Challenged to comment on Pope Francis’ recent comment that Catholics shouldn’t “breed like rabbits”, Melinda Gates told a Brussels audience that women in developing countries should be educated, and use modern methods of contraception in family planning.
Visiting Brussels on Thursday (22 January), Bill and Melinda Gates spoke to a conference, organised by The Economist, elaborating on some of the ideas they presented the same day in their annual letter.
Melinda Gates, a Catholic, but pro-choice, was challenged by the moderator to comment on the recent comment by the Pope, which reinvigorated the debate on family planning, both in the West, and the developing world.
On his return flight from Manila to Rome, Pope Francis gave a long press conference, in which he said that Catholics should not feel they have to breed “like rabbits” because of the Church’s ban on contraception. The issue obviously arose over his visit to the Philippines, where the Vatican opposes a government law to make contraceptives easily available.
But the leader of the 1.2 billion-strong Roman Catholic Church restated its ban on artificial birth control, adding that there are “many ways that are allowed” to practice natural family planning.
Melinda Gates said that she was “super excited” about the Pope turning the church toward the problems of poverty, and that what he was doing was “phenomenal”.
However, regarding his statement that Catholics should not breed like rabbits, she said that the Pope was referring to the rhythm method of contraception, and that he was not in favour of modern contraceptives.
The rhythm method was something the Catholic Church already backed in the 1940s, she said, suggesting that the Vatican had not progressed on the issue since. She mentioned that two Vatican councils in the 1960s recommended birth control, but the then-pontiffs vetoed down the proposals.
Gates said she didn’t know where the Catholic Church would go on this, but that she found it unacceptable that wealthy countries use modern methods of contraception, and that the same tools were not given to the developing world.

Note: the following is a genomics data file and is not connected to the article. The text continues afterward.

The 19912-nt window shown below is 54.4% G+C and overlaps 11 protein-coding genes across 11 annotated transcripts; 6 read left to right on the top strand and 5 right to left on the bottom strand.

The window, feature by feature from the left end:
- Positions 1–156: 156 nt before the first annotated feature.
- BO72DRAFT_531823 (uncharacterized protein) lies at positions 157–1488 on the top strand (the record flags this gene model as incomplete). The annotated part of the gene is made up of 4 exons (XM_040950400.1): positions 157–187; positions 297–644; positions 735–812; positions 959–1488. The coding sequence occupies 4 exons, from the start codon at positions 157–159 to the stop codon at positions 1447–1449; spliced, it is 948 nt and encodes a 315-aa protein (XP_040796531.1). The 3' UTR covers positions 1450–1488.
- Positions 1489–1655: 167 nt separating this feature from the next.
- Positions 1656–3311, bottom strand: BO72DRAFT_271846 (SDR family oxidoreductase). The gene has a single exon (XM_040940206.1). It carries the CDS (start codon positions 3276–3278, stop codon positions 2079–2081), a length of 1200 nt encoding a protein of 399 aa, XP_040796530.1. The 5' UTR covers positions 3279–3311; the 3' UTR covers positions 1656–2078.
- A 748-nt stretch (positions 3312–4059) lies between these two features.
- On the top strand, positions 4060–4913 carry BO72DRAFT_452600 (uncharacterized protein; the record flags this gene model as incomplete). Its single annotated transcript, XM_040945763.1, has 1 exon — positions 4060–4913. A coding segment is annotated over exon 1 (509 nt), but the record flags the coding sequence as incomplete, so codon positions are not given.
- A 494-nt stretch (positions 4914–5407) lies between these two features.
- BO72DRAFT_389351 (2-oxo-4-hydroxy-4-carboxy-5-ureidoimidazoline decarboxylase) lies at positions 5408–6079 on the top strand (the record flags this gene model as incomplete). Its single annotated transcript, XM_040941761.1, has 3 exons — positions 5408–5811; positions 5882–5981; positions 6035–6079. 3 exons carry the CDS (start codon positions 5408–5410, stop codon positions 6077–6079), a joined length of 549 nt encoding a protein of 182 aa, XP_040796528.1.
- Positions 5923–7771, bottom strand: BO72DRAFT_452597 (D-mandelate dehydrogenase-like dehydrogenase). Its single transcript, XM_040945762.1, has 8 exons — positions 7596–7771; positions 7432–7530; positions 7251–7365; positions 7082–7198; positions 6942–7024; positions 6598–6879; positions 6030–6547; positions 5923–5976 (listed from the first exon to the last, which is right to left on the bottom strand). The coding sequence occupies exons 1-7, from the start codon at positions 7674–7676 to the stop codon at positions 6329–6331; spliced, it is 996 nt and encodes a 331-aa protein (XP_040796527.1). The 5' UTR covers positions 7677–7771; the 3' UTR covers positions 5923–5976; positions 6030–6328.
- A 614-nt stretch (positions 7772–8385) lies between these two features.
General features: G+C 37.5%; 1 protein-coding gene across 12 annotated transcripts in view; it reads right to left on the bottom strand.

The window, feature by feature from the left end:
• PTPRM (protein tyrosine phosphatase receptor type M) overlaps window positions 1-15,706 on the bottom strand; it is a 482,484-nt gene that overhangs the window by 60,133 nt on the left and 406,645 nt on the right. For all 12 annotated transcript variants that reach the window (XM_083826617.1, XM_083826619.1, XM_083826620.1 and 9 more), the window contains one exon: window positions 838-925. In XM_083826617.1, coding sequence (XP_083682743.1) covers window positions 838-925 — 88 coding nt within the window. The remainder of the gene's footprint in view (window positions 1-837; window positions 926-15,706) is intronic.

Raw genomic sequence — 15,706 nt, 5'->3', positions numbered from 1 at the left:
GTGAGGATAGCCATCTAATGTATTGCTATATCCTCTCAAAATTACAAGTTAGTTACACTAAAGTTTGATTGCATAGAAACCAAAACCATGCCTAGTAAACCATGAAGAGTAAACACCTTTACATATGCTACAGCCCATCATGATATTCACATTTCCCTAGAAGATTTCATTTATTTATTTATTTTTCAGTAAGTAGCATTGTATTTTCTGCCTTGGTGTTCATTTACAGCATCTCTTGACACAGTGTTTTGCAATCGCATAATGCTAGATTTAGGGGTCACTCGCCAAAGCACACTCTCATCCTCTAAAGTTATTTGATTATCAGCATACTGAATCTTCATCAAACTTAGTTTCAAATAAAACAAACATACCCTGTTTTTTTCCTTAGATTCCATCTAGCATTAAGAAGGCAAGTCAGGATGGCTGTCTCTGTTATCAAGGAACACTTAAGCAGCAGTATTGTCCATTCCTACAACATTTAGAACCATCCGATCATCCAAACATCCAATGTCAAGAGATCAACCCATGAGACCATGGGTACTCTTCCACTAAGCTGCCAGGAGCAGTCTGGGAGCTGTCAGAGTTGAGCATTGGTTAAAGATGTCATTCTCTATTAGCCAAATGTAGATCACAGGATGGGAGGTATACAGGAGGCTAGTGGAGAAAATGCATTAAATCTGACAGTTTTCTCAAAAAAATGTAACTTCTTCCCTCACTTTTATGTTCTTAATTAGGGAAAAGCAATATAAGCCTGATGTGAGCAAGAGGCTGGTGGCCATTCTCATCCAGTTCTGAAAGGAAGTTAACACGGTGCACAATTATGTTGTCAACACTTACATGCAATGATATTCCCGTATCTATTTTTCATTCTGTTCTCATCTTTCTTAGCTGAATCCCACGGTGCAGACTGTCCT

The mistake the world made in the 1970s, by engaging in top-down population control was “absolutely the wrong thing to do”, she said, referring to coercive measures such as the Chinese government “one-child” policy.
The right thing to do is to put the decision in the hands of the women, to educate them and let them voluntarily decide, Melinda Gates said. She mentioned the innovative ways of contraception supported by the Bill and Melinda Gates Foundation, in particular, the development of a lozenge-like contraceptive tablet that could be placed in the vagina.
Asked about what difference philanthropy can make, Melinda Gates said its added value was in taking risks, engaging in experiments, and experimenting in situations “when governments can’t or won’t”. She noted that vaccines on HIV and malaria are risks that the Bill and Melinda Gates foundation took.
Asked what his biggest success was over his last fifteen years as a philanthropist, without hesitation, Bill Gates mentioned achievements in vaccinations, and a 40% reduction in child deaths, as a consequence of his foundation’s partnerships with other organisations.
Gates mentioned that on 27 January in Berlin, a fundraising event for the next five years will take place. This, he said, was the timeframe in which vaccines for diarrhea and pneumonia, two of the biggest killers of children, would apply worldwide.
In their annual letter, Bill and Melinda Gates make the bet that the lives of people in poor countries will improve faster in the next 15 years than at any other time in history. They foresee the elimination of polio and three other diseases, and say Africa will be able to feed itself.
The Gates were received by Commission President Jean-Claude Juncker and Development Commissioner Neven Mimica. The European Commission issued no press releases, and the philanthropists declined to comment on their meetings with EU officials.